Vietnam’s Mekong River (II): A Day in the Life — The Sun Always Rises


I expected the Mekong River jungle to be relatively silent. But it is not. In a humid, green undergrowth, I stride to the sound of distant thunder. A gasoline motor, at first just a low drone, eventually chugs by on some hidden tributary of the larger river, probably carrying locals going about their daily chores, or hauling lumber, or indulging tourists. My view is obscured by the ferns, palms, mangroves, and nature generally. Other interruptions on the path include a motor scooter, then a bicycle, issuing a weak beep to warn pedestrians; our tour group crowds over to the edge of the trail to let the traffic pass.

A rain is coming, as is common here in the Delta — a few hours drive and boat ride south of Ho Chi Minh City. Downpours are brief though, and welcoming residents along the way invite transients like me and our tour bundle onto their porches/patios, usually stocked with coffee, soda, candy and snacks, and even hammocks.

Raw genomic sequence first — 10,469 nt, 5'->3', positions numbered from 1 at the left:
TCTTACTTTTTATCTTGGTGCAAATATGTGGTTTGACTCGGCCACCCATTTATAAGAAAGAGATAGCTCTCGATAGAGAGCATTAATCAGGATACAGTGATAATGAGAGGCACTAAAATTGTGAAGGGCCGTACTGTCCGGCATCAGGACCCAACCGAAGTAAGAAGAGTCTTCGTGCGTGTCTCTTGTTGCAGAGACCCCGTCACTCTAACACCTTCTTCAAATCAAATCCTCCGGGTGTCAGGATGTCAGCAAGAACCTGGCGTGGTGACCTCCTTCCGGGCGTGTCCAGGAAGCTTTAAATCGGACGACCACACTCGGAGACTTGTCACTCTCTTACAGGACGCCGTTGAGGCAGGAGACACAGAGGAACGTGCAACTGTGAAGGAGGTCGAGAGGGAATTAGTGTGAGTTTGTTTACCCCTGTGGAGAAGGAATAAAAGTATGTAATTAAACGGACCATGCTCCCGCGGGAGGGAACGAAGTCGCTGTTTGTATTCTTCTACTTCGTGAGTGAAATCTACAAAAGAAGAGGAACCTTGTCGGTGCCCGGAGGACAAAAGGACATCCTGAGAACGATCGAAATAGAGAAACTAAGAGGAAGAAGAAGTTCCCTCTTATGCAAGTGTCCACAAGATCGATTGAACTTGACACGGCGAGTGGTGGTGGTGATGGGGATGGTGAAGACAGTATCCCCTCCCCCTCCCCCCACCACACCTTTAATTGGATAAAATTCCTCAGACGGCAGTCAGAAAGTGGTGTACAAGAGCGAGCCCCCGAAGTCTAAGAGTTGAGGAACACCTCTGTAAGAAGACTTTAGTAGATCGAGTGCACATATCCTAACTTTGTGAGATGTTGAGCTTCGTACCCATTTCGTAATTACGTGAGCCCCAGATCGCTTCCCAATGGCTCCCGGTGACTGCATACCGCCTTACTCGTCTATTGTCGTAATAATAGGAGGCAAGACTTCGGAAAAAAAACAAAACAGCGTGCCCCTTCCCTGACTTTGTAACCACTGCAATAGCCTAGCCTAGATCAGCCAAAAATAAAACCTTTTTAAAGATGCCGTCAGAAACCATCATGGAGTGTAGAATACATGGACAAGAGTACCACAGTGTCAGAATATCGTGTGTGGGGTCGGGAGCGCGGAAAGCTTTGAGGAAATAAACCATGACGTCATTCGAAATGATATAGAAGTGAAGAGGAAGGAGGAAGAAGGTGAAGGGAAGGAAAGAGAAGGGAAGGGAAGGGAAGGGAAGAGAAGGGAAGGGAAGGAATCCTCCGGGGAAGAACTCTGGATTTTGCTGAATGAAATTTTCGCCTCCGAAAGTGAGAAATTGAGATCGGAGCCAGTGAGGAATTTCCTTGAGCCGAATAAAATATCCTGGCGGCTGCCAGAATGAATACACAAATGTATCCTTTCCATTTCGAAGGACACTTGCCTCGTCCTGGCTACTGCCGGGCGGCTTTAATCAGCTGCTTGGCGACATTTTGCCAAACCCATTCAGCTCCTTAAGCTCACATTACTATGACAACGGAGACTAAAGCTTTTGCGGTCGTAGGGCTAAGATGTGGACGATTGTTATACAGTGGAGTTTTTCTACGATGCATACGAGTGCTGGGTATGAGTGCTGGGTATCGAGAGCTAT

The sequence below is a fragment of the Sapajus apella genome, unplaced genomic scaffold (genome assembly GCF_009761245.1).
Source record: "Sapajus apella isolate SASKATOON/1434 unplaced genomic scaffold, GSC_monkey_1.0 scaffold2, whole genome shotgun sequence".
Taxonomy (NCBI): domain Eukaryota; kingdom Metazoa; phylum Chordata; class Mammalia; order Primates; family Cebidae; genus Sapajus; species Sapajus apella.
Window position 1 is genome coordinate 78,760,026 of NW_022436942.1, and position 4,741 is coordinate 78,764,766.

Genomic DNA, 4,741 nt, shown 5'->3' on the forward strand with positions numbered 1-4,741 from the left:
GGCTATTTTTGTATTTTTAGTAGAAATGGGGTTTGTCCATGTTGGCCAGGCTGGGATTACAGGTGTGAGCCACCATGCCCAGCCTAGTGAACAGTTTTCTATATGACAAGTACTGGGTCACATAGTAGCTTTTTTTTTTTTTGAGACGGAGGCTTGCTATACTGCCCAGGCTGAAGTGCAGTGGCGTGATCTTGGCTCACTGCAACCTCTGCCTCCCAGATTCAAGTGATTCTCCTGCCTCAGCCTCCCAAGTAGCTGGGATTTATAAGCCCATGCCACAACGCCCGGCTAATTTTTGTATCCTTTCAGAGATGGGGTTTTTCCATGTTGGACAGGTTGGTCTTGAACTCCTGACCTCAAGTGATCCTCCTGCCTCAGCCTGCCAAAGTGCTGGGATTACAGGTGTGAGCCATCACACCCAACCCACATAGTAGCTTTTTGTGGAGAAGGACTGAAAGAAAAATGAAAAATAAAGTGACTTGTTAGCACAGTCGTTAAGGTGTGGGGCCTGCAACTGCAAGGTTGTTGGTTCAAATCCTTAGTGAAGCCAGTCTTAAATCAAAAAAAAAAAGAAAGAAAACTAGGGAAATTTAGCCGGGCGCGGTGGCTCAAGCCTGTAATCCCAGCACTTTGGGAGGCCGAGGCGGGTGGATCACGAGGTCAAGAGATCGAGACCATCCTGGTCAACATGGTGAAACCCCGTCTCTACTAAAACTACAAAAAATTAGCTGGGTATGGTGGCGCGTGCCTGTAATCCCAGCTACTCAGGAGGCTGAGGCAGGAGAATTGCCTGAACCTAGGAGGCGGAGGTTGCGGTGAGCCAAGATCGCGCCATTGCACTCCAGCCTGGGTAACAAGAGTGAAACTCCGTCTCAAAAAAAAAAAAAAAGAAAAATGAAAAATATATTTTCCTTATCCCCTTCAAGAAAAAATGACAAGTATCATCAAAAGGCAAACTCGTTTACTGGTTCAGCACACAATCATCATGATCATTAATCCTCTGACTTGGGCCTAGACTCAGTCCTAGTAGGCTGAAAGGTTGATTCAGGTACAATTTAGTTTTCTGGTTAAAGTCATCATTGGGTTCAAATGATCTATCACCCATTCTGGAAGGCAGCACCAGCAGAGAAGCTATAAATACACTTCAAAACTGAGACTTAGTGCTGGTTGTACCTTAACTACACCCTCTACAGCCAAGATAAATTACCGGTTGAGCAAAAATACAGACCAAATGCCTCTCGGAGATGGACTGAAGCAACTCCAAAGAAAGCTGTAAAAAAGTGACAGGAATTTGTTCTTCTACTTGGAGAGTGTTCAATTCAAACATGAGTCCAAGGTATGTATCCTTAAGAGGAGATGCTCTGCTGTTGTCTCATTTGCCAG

I marvel at the pace of life here along the maze of well-worn trails and also the wealth of flora and fruit leaning in over us, sometimes covering the ground. Sunlight plays with gloom but the effect on the senses is never dull. Water is creeping up alongside the pathway — this is tidal, and repeats itself multiple times during the day.

One more day in Vietnam and then I and my companions depart. We return to Ho Chi Minh City, and then fly further up the Mekong to Cambodia’s comparably vast wet basin (Kampuchea). (A report-blog on Cambodia/Siem Reap will follow in 2019).

I finish off this story about Vietnam mostly with pictures, depicting what is normal here on the southern edge of the South China Sea.

Laundry amongst the flowers